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Xi Hu is a principal scientist working in Pfizer’s BioTherapeutics Pharmaceutical Sciences organization. she received B.S in chemistry from Peking University in China and Ph.D in bioorganic chemistry from Duke University. she have over 10 years of bio-pharmaceutical industry experience in process research and development of bioconjugates, including vaccine conjugates and antibody drug conjugates. My expertise includes late phase process development, quality by design/DOE, control strategy, technology transfer, process validation and regulatory filing.
As antibody drug conjugates (ADCs) move through clinical development, from phase 1 to pivotal studies, supported by clinical efficacy and appropriate safety, the development of late stage and commercial-ready processes and methods becomes a priority. During the development of commercial-ready processes, several key activities have contributed to the successful advancement of the inotuzumab ozogamicin program to late-stage development. Among these are the development of a control strategy that focuses on the control of quality attributes from raw materials through drug product, attention to proper scaling of unit operations, detailed understanding of the product through application of appropriate analytical tools, and studies of the effect of process parameters on quality attributes. In addition, planning for the complex supply chain and facility requirements for handling cytotoxic materials has been crucial. This ADC is particularly complex, but the approaches used are applicable universally
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Dr. Qureshi has extensive (30+ years) working experience, as a research scientist, with a regulatory agency (Health Canada). He is an internationally known expert on the subject and maintains a full command in the areas of drug dissolution testing, pharmacokinetics, biopharmaceutics and analytical chemistry as related to animal and human studies for developing and evaluating pharmaceutical products. Specifically: (1) Quality assessment of pharmaceutical products based on pharmacokinetic studies (e.g. bioavailability/bioequivalence) in humans and animals, including validation of in vitro results with in vivo (bioavailability) studies. (2) In vitro drug release characterization of pharmaceutical products in particular oral and dermal using dissolution and/or diffusion (absorption/penetration through skin) techniques. (3) Analytical methods development/validation for drug disposition evaluation in humans and animals using chromatographic (e.g. HPLC, GC, TLC) and spectroscopic (e.g. UV, MS) techniques. (4) Data analysis using sophisticated (SAS) and general-purpose (e.g. MS Excel) software.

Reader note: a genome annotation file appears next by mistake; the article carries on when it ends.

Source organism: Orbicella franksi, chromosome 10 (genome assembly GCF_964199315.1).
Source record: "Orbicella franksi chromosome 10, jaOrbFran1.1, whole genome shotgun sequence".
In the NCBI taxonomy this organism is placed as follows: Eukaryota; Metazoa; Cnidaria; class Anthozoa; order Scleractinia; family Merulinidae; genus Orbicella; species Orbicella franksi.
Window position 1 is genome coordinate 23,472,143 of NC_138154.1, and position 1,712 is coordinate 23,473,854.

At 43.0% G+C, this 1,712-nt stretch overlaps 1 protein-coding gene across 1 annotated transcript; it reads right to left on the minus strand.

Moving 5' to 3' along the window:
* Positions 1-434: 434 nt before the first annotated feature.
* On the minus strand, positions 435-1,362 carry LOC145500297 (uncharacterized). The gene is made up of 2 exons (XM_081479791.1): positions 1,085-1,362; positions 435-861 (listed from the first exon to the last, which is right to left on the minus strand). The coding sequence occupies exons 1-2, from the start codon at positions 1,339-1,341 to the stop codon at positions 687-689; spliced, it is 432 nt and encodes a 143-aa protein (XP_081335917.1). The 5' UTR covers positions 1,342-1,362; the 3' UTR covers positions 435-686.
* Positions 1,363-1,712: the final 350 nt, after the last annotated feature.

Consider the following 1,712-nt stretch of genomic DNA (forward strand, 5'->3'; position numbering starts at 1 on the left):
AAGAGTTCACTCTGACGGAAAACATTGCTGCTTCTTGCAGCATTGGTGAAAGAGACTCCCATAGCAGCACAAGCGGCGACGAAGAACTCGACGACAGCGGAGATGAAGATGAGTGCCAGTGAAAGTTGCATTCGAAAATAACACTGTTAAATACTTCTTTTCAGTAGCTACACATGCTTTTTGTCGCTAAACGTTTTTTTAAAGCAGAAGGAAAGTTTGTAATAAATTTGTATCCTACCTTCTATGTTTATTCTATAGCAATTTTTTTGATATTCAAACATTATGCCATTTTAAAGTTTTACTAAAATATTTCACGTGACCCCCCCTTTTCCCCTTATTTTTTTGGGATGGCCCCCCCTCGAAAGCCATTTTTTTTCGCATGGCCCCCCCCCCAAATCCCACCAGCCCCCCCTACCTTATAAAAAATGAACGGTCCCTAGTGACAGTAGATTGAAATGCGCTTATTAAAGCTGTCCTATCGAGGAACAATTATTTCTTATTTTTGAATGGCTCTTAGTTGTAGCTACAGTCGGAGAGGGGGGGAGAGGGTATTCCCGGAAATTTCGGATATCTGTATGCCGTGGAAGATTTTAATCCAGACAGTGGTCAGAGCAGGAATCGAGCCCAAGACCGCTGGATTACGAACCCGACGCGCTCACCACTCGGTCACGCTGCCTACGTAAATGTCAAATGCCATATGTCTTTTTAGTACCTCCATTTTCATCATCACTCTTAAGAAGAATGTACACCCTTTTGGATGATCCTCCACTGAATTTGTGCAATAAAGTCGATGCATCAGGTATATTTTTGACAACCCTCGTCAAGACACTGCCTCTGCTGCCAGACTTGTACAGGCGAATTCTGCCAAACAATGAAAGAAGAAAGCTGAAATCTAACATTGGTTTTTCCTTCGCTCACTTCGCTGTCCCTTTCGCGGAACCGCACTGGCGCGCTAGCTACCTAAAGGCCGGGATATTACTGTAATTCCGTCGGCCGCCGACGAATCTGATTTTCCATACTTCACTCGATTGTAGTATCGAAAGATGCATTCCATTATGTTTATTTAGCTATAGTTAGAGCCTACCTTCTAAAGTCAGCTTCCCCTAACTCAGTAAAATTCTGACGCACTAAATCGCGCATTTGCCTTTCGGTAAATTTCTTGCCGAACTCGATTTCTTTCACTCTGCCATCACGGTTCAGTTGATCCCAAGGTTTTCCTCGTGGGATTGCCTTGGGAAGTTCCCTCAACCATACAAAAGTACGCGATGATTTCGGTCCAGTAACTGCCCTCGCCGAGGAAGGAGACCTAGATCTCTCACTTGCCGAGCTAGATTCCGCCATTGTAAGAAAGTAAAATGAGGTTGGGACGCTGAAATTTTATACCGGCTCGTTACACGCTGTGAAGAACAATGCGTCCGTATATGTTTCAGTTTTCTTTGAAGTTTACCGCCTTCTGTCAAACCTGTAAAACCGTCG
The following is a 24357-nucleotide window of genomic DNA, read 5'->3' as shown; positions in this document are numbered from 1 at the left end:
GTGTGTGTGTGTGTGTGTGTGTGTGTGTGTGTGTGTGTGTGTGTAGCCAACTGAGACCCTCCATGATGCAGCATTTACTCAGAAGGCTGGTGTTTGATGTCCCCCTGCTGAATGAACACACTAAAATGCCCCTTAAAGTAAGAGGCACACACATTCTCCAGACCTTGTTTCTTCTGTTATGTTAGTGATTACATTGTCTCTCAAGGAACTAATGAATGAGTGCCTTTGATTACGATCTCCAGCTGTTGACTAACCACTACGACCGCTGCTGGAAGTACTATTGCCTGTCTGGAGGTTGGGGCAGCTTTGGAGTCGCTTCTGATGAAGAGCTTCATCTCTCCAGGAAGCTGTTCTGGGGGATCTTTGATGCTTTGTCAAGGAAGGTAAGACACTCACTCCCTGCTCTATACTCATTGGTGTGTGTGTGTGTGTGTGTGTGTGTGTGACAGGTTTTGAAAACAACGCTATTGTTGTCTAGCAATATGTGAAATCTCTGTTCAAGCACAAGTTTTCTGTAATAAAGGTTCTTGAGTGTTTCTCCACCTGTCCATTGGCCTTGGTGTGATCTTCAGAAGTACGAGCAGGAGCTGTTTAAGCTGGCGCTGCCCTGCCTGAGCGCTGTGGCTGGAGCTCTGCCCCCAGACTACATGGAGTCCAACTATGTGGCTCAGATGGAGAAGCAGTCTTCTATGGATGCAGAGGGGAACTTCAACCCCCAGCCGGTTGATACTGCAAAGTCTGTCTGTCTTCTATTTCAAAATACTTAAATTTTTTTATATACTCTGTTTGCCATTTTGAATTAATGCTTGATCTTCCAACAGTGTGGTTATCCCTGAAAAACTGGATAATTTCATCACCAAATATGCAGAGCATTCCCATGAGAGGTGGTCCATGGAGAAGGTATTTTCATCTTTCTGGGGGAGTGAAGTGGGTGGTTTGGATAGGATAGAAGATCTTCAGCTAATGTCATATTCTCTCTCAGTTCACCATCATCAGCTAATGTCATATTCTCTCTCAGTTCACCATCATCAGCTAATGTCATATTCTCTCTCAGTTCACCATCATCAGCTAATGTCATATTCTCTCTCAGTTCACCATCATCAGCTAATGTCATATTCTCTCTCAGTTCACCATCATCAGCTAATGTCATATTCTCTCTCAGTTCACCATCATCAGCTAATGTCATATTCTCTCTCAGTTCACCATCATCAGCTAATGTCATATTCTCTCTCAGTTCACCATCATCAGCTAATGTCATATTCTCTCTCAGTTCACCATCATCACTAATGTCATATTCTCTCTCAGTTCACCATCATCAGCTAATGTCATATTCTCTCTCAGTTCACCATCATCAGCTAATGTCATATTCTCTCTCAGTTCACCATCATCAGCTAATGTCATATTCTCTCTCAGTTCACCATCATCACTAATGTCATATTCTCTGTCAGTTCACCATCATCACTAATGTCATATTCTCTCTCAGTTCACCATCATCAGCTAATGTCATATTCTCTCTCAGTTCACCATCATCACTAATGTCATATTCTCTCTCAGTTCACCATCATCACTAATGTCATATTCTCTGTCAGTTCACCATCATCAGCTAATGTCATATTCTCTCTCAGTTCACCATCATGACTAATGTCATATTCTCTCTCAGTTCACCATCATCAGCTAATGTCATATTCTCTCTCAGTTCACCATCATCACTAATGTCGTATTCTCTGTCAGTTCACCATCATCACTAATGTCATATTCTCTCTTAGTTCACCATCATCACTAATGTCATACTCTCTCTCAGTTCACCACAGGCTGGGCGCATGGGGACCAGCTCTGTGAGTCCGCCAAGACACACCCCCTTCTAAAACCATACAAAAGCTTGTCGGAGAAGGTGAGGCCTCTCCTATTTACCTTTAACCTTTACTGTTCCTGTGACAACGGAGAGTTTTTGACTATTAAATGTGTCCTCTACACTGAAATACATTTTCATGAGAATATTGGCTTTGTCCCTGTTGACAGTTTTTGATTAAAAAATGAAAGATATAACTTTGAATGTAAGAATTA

Dr. Qureshi has extensively published in peer-reviewed journals and given numerous national and international presentations on the subject. Dr. Qureshi is very well known for his innovative but simple and practical ideas. Since 2010, he has been contributing and moderating a weblog (www.drug-dissolution-testing.com) which has become a popular source of new and thought provoking ideas for addressing the issues of product evaluations.
It is important to note that patients and consumers need drugs or medicines but buy products such as tablet/capsule. In this respect, one must first clearly differentiate between the two – drugs/medicines from products. The capability of releasing or delivery of the drugs from the products as expected then becomes a quality attribute of the products from a patient’s perspective. A formal or regulatory recognition of this critical quality attribute (CQA) is lacking at present, at least in a measurable terms which causes significant hurdles in developing and manufacturing of the pharmaceutical products. This presentation will explain scientific rationale for defining the CQA for pharmaceutical products so that the development process for such products becomes effective, objective and efficient. Unlike the current practices and requirements, which lack scientific basis, the approach or technique for the assessment of quality, thus CQA, must be product independent for an unbiased assessment. Such a product independent evaluation approach is not only a scientific requirement but will hugely simplify product evaluations thus their development and manufacturing. Considering solid oral dosage forms (tablet/capsule) as an example, a new and simple approach based on a universal drug dissolution test will be presented for monitoring CQA. Scientific validity, simplicity and superiority of such an approach in comparison with the current practices will be highlighted.